Branching out22 February 2006
One Italian crane builder reacted to the declining European market for cranes by diversifying into other markets. Mario Girelli talks to Will Dalrymple
"We started with an idea to go away from the crane business. Prim (and standard crane brand Marte) were only in the crane business. We wanted to enter into material handling in general, and did not want to use a name not so much linked to the crane business.
"The crane business in Italy and in Europe also is not good and we need to have different possibilities to take the customers to us, so that we do not have the obligation to have to take crane projects without any margin. We will continue to produce cranes where and when there is the right margin.
"We were together with Konecranes, and we decided that we did not like the business policy of the international group. We re-bought the sales operation from Konecranes. But we still wanted to enter an international business. We don't want to compete with Konecranes or Demag directly - they focus on the crane business and the hoists. We think the best way is to take the products to the end customers. The idea is not to focus so much on cranes, but to go multi-brand."
One new business is electronic motor speed controller systems. "These controls have nothing to do with cranes. All the world has forklifts, which have a motor powered by a battery, or small machines like scooters, floor polishers and golf carts." Another is heavy logistics: "What you need to move big pieces of steel," Girelli says. "Logistics combined with cranes and trolleys on the floor, and for certain special warehouses. We will make only special solutions for heavy logistics."
How they did it
"To change the business we have changed a lot. With the electronics and logistics we have started from zero, and brought in certain experts. We changed 30% of the organisation. We moved a lot of people that were in the production of steel structures that we don't need now into engineering, parts, and marketing. The total number of people we employ is 80."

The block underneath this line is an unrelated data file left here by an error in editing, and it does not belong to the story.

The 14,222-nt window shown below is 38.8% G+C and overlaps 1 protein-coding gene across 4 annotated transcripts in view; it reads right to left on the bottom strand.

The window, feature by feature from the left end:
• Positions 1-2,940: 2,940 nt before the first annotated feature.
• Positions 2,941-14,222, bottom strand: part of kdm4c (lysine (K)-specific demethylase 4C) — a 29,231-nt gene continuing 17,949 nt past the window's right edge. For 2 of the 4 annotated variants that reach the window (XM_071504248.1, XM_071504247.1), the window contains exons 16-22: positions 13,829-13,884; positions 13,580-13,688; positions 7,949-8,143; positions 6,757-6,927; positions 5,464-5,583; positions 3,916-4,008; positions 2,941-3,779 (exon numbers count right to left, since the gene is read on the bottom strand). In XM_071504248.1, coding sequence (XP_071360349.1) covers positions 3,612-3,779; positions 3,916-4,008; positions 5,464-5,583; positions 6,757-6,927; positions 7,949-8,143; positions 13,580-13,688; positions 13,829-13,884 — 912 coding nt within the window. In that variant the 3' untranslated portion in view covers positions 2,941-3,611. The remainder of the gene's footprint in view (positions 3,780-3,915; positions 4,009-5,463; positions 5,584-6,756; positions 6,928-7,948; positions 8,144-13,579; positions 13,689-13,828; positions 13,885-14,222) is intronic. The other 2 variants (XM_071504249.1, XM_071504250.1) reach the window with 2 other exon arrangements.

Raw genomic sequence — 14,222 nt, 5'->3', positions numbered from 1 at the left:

Trevolution has also opened an office in Tianjin province, near Beijing, with 20 employees, not just to sell into China, but to take advantages of its lower-cost service economy. "In China at the moment, the company produces engineering services for products that are needed in Italy. They develop the calculations and drawings. We are not a big company, and we need lots of engineering people to do a new project, and in Italy the costs of work are much more."
Meanwhile, the Prim division will continue to target service contracts under its ProntoGru branding. "We have 3,000 cranes under service, and have a plan for 10,000 in three years. In Italy for sure service activity is our big priority, and I think it can develop the rest of the business. For example an engineer going into a factory of Fiat or Iveco can do maintenance, but also there is an entry for logistics systems and the rest." The company will continue to produce its own winches.
But this is not all; the company has just finished an acquisition of an as-yet unnamed Italian company that makes straddle-carriers and travel-lifts (for boats). "We will enter directly into the market of intermodal logistics with straddle carriers, and go into competition with big companies like Kalmar and Noell."
Today 80% of the shares of the 80-year-old crane building company are owned by the Girelli family, and the rest by the managers. Mario Girelli has worked for the business for 26 years, since he was 14. He studied in the evenings until he graduated in electromechanics at 18. After work in electrical assembly, and then maintenance and installation work, he became maintenance manager. He then moved into administration, and became the managing director of the company in 1995.
"I am not so old - 39 years - not to put everything back into the company. We think that Euro 3m capital and Euro 6m equity are enough to start up with Trevolution in five years. We cannot push on the accelerator pedal because money is limited. After 2007 we will make the big jump to ask for help from investment banks."